I’m not a power lifting coach, but my guess is you’ll likely need to add focused supplementary exercises like heavy good mornings, heavy walking lunges, Sumo dead lifts, heavy box squats and deploy complex, dynamic, and max effort programming to push up your dead lift. You’ll want to limit your cardio to short intervals of heavy sled drags and pushes.

Our Rat 6 progression could be a start, but likely, you’ll need a more focused progression after to make your goal. I’d encourage you to reach out to a power lifting expert.

Backcountry hunting demands legs and lungs for extended movement, 5-15 miles/day, and significant elevation gain/loss. As well, core strength for the pack out. Unless your horse supported, you know the deal.

Assuming you do the deadlift push, 20 weeks out from your hunting season I’d recommend this progression of plans. For the running in Fortitude and Valor, you could substitute cycling if needed.

1) Fortitude – 6 weeks. Gym-based strength, rucking and running endurance. (http://mtntactical.com/shop/fortitude/)

2) Valor – 6 weeks. Gym-based work capacity, running and rucking speed over ground. http://mtntactical.com/shop/valor/

3) Backcountry Big Game Hunting Plan – 8 weeks – step ups, rucking, sandbag getups, etc. – Plan specifically built to prepare athletes for the fitness demands of backcountry big game hunting (http://mtntactical.com/shop/big-game-hunting-training-program/).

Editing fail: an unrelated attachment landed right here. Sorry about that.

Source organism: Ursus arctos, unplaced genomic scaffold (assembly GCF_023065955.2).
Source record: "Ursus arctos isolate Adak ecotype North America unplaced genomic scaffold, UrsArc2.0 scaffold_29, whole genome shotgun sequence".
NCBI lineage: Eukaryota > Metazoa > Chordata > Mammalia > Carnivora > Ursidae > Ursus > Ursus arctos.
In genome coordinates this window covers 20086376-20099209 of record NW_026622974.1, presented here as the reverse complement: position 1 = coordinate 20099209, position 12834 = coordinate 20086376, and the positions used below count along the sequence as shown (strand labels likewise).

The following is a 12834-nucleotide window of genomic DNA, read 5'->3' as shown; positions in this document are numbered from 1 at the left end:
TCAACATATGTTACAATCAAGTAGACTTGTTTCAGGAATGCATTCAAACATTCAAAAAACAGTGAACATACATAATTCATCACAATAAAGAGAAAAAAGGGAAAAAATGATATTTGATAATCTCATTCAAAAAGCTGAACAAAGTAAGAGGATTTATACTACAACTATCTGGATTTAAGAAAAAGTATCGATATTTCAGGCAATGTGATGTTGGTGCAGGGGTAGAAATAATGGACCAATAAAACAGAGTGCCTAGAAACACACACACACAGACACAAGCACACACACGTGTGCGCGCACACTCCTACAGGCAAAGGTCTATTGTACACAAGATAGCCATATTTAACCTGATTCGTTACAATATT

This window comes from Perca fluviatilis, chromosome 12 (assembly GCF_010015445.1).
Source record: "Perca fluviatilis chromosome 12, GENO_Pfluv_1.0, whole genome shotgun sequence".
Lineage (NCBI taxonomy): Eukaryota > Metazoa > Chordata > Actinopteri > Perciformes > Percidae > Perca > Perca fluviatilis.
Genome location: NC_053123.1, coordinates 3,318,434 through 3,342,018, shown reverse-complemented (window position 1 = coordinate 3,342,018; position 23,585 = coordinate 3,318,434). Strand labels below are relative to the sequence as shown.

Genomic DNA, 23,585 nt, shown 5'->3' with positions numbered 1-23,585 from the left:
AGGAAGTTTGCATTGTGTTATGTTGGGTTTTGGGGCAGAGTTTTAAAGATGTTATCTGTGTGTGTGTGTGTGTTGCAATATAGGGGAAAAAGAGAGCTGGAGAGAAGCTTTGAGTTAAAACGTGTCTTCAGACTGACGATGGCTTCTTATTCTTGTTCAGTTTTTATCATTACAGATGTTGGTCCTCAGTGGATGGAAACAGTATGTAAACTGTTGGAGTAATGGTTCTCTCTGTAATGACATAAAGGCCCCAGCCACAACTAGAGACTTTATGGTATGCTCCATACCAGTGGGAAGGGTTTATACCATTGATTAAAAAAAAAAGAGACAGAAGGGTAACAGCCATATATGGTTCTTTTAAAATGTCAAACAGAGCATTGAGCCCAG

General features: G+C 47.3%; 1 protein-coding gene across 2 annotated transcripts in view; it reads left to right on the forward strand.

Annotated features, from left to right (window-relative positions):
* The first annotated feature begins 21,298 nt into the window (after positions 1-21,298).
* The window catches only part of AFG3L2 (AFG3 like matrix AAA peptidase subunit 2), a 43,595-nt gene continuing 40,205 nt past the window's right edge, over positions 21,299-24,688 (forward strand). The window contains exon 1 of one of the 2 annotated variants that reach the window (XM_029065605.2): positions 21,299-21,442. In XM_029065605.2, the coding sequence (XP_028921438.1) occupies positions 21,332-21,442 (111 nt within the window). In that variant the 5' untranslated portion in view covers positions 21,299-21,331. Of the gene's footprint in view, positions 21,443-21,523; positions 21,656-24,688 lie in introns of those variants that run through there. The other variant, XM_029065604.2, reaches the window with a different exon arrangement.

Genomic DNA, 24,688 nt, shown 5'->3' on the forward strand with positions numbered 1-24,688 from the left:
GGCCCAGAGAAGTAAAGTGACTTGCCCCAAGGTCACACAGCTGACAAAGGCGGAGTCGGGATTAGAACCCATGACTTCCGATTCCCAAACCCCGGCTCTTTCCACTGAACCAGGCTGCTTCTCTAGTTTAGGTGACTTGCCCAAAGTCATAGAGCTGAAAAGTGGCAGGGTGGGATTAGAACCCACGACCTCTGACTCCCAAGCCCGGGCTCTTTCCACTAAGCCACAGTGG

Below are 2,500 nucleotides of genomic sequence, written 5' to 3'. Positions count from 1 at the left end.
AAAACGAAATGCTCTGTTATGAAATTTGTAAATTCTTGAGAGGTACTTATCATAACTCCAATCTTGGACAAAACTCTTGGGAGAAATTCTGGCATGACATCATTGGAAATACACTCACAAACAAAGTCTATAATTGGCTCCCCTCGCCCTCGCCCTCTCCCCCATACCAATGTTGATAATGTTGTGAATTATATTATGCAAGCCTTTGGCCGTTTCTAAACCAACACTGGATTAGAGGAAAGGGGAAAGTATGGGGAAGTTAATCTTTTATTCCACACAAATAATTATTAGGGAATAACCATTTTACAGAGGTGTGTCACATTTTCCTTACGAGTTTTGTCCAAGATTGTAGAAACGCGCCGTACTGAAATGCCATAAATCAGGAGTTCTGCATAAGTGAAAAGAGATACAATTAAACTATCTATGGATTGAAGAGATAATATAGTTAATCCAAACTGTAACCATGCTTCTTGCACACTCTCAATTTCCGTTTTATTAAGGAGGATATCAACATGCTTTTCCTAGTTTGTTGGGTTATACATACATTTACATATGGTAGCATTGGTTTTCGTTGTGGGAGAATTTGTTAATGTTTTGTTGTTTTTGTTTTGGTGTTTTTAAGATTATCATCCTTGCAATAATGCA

Here’s a podcast interview on the plan: http://mtntactical.com/mountain-athlete-articles/built-for-the-backcountry-podcast/

Good luck!

  • Rob


I’ve just been notified that I will be competing for the Army’s annual NCO of the Year.  In my state, during assessments a 5 mile ruck and APFT are conducted.  What plan would you recommend? – M


Do the Air Assault School Training Plan: http://mtntactical.com/shop/air-assault-school-training-plan/

This plan includes an APFT+ assessment (we add pull ups) and a 6-mile ruck assessment, and follow-on focused progressions for these events. It also includes work capacity efforts and some additional endurance (running, rucking).

Good luck!

– Rob


Hi Rob,

Huge fan of your training programs, figured I’d ask your advice on my training plan moving forward… Getting ready to attend SFAS about 8 months down the road. Was going to take a step back and rebuild my strength and foundation, then get more job specific as I approach my leave date. My plan is something like this;